In The Midst of Cryptocurrency Craze, Cybersecurity Threat Emerges

In The Midst of Cryptocurrency Craze, Cybersecurity Threat Emerges

Summary

Ernst & Young (E&Y) indicated in a report released on Monday, January 22, 2018, that more than 10 percent of initial coin offering (ICO) funds are lost or stolen in hacker attacks (almost $400 million), and that cryptocurrency exchanges have an average of $2 billion in hacking losses. By way of background, an ICO is a fundraising mechanism in which a new venture sells its own cryptocurrency “tokens” to investors in exchange for legal tender or other digital currencies like Bitcoin and Ethereum.

Per E&Y, “[p]hishing is the most common form of funds theft during ICOs,” noting that “hackers steal ... up to US$1.5 million in ICO proceeds per month.” In announcing its report, E&Y observed that:

"Hackers benefit from the hype, irreversibility of blockchain-based transactions and basic coding errors that, had the ICO been carefully reviewed by experienced developers and cybersecurity analysts, could have been avoided. Funds are misappropriated via substituting project wallet addresses (phishing, site hacking), accessing private keys and stealing funds from wallets, or hacking stock exchanges and wallets; all on top of indirect losses caused by high reputational risks for project founders."

E&Y’s report came soon after U.S.-based cybersecurity firm AlienVault released its analysis of malware that is being used to mine the Monero cryptocurrency and send it to Kim Il Sung University in Pyongyang, North Korea. As noted in a recent article in The Hill about the AlienVault report, cryptocurrencies like Monero have gained popularity over the past couple of years, “particularly among cyber criminals looking to hide their tracks”; Monero claims to be “untraceable.” Monero and other digital currencies have also emerged as alternatives to Bitcoin, which, in light of its massive popularity and price spike, has attracted regulatory scrutiny.

On the topic of regulatory scrutiny, in remarks at the Securities Regulation Institute in Washington, D.C. earlier this week, U.S. Securities and Exchange Commission (SEC or the Commission) Chairman Jim Clayton delivered a stern warning on ICOs:

"Market professionals, especially gatekeepers, need to act responsibly and hold themselves to high standards. To be blunt, from what I have seen recently, particularly in the initial coin offering (“ICO”) space, they can do better…I have instructed the SEC staff to be on high alert for approaches to ICOs that may be contrary to the spirit of our securities laws and the professional obligations of the U.S. securities bar."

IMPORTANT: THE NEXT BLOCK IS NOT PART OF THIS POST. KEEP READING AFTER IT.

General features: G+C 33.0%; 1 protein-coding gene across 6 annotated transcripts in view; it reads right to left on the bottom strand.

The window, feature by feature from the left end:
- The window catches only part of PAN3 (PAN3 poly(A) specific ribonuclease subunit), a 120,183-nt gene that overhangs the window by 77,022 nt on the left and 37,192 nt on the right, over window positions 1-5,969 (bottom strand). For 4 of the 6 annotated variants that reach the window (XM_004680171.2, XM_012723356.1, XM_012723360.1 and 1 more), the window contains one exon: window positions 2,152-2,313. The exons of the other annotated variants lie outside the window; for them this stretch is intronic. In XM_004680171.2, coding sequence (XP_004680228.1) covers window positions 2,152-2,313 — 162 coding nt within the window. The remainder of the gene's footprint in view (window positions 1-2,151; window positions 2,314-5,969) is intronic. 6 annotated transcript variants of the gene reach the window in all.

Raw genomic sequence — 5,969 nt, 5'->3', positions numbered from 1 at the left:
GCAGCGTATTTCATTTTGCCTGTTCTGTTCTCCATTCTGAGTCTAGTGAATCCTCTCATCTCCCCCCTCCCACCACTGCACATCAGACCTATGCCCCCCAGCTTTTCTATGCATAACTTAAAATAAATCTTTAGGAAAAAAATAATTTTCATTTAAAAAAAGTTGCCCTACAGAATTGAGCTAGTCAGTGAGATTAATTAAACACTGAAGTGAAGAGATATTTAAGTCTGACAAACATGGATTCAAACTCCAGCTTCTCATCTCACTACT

Chairman Clayton went on to indicate that the Commission is also looking closely at distributed ledger or “blockchain” technology, and in particular, “public companies that shift their business models to capitalize on the perceived promise of distributed ledger technology and whether the disclosures comply with the securities laws, particularly in the case of an offering.”

This is not the first time Chairman Clayton has raised the alarm on cryptocurrencies and ICOs (see, e.g., December 11, 2017 statement). In recent days, the Commission issued a letter to two trade groups, Investment Company Institute and Securities Industry and Financial Markets Association, in which the SEC said that cryptocurrency funds raise “investor protection issues that need to be examined before sponsors begin offering these funds to retail investors.” Also within the last week, the U.S. Commodity Futures Trading Commission (CFTC) and the SEC issued a joint statement regarding virtual currency enforcement actions. The statement followed on the heels of the CFTC filing two lawsuits against “allegedly fraudulent cryptocurrency investment schemes."

To be sure, regulatory scrutiny and enforcement action in the cryptocurrency space have focused on securities law and investor protection rather than cybersecurity vulnerabilities. However, regulators could broaden the scope of their actions in light of recent events and increased focus on such vulnerabilities, which appear to be widespread.

We will continue to monitor these and other cryptocurrency and cybersecurity developments and provide further updates as more information becomes available. If you have any questions regarding an issue raised in this alert, please contact the author or the attorney at the firm with whom you are regularly in contact.

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